Physiological effects of high-flow nasal cannula oxygen therapy after extubation: a randomized crossover study

Basoalto, Roque; Damiani, L. Felipe; Jalil, Yorschua; Bachmann, Maria Consuelo; Oviedo, Vanessa; Alegria, Leyla; Valenzuela, Emilio Daniel; Rovegno, Maximiliano; Ruiz-Rudolph, Pablo; Cornejo, Rodrigo; Retamal, Jaime; Bugedo, Guillermo; Thille, Arnaud W.; Bruhn, Alejandro


Background Prophylactic high-flow nasal cannula (HFNC) oxygen therapy can decrease the risk of extubation failure. It is frequently used in the postextubation phase alone or in combination with noninvasive ventilation. However, its physiological effects in this setting have not been thoroughly investigated. The aim of this study was to determine comprehensively the effects of HFNC applied after extubation on respiratory effort, diaphragm activity, gas exchange, ventilation distribution, and cardiovascular biomarkers.Methods This was a prospective randomized crossover physiological study in critically ill patients comparing 1 h of HFNC versus 1 h of standard oxygen after extubation. The main inclusion criteria were mechanical ventilation for at least 48 h due to acute respiratory failure, and extubation after a successful spontaneous breathing trial (SBT). We measured respiratory effort through esophageal/transdiaphragmatic pressures, and diaphragm electrical activity (Delta EAdi). Lung volumes and ventilation distribution were estimated by electrical impedance tomography. Arterial and central venous blood gases were analyzed, as well as cardiac stress biomarkers.Results We enrolled 22 patients (age 59 +/- 17 years; 9 women) who had been intubated for 8 +/- 6 days before extubation. Respiratory effort was significantly lower with HFNC than with standard oxygen therapy, as evidenced by esophageal pressure swings (5.3 [4.2-7.1] vs. 7.2 [5.6-10.3] cmH(2)O; p < 0.001), pressure-time product (85 [67-140] vs. 156 [114-238] cmH(2)O*s/min; p < 0.001) and Delta EAdi (10 [7-13] vs. 14 [9-16] mu V; p = 0.022). In addition, HFNC induced increases in end-expiratory lung volume and PaO2/FiO(2) ratio, decreases in respiratory rate and ventilatory ratio, while no changes were observed in systemic hemodynamics, Troponin T, or in amino-terminal pro-B-type natriuretic peptide.Conclusions Prophylactic application of HFNC after extubation provides substantial respiratory support and unloads respiratory muscles.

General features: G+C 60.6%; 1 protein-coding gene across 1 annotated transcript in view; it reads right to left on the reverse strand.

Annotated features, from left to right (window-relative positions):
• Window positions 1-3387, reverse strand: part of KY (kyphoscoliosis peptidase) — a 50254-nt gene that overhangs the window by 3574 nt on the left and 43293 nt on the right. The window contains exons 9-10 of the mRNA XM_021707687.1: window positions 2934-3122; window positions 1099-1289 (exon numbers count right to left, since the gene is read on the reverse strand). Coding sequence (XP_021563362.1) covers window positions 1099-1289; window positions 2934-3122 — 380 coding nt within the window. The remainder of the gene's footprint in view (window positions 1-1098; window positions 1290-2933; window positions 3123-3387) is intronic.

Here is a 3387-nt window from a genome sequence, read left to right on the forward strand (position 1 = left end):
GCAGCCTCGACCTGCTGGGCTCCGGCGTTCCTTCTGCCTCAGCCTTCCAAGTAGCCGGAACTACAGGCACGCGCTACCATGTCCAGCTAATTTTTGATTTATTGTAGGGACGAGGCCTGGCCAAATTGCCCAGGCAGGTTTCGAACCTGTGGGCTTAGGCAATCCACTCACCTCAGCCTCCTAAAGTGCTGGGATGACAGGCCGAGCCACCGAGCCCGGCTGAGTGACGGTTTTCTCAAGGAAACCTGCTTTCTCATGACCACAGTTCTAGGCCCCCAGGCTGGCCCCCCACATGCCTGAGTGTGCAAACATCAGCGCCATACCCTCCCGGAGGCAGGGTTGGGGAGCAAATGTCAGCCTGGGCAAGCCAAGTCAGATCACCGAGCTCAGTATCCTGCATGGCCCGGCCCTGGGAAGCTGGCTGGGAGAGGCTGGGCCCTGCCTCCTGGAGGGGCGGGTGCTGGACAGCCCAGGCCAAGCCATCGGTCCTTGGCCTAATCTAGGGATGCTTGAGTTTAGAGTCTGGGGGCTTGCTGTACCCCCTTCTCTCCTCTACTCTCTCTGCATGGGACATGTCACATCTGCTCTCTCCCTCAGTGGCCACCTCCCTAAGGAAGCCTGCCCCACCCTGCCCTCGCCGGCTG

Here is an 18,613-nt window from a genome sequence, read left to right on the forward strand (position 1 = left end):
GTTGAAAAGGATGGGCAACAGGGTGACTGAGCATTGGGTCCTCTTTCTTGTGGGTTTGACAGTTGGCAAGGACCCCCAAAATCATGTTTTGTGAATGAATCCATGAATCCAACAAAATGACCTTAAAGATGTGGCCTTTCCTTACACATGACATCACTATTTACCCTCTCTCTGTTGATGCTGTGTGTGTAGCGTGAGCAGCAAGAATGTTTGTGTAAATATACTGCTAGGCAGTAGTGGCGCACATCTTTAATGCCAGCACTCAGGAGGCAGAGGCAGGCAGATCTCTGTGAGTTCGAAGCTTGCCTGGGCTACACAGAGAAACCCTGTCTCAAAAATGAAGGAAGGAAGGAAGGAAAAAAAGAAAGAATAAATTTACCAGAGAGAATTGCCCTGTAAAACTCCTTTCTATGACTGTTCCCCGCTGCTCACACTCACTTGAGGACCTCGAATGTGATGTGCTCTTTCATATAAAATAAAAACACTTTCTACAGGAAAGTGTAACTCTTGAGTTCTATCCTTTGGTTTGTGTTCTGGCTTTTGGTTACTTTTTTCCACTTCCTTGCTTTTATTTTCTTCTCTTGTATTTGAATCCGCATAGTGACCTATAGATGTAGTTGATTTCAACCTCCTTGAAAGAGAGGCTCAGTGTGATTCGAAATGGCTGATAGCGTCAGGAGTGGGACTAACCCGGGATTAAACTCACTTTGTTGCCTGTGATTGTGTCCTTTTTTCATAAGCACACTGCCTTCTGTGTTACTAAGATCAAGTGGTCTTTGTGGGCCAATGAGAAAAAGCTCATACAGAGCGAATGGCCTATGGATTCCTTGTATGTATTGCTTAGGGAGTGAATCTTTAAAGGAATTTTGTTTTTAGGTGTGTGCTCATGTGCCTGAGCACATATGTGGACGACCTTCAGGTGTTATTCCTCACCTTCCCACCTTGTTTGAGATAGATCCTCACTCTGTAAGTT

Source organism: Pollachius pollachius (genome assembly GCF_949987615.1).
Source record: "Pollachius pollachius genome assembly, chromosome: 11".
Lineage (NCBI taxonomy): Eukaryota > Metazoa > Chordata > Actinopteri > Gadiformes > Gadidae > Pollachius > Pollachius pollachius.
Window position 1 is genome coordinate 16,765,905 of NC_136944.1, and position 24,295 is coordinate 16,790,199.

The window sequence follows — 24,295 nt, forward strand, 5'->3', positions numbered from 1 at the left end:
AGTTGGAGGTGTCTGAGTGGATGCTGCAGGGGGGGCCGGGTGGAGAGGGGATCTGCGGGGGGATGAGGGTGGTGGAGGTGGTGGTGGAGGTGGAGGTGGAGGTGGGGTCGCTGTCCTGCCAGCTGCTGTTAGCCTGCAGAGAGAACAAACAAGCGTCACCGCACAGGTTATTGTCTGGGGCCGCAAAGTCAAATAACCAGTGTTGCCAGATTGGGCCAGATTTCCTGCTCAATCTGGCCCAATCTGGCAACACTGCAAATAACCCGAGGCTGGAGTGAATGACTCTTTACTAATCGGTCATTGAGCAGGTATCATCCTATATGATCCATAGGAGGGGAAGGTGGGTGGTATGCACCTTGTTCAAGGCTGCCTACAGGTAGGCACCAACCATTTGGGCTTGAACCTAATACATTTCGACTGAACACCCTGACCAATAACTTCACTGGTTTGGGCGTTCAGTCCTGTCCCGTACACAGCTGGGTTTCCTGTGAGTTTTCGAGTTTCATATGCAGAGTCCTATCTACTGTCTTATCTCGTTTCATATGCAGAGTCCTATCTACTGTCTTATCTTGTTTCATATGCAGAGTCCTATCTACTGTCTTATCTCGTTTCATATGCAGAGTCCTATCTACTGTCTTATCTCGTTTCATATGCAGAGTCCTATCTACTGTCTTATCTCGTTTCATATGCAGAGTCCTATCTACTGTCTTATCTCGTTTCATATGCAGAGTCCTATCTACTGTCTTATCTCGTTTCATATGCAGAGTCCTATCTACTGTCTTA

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Título según WOS: ID WOS:001089310900001 Not found in local WOS DB
Título de la Revista: ANNALS OF INTENSIVE CARE
Volumen: 13
Número: 1
Editorial: Springer
Fecha de publicación: 2023


Notas: ISI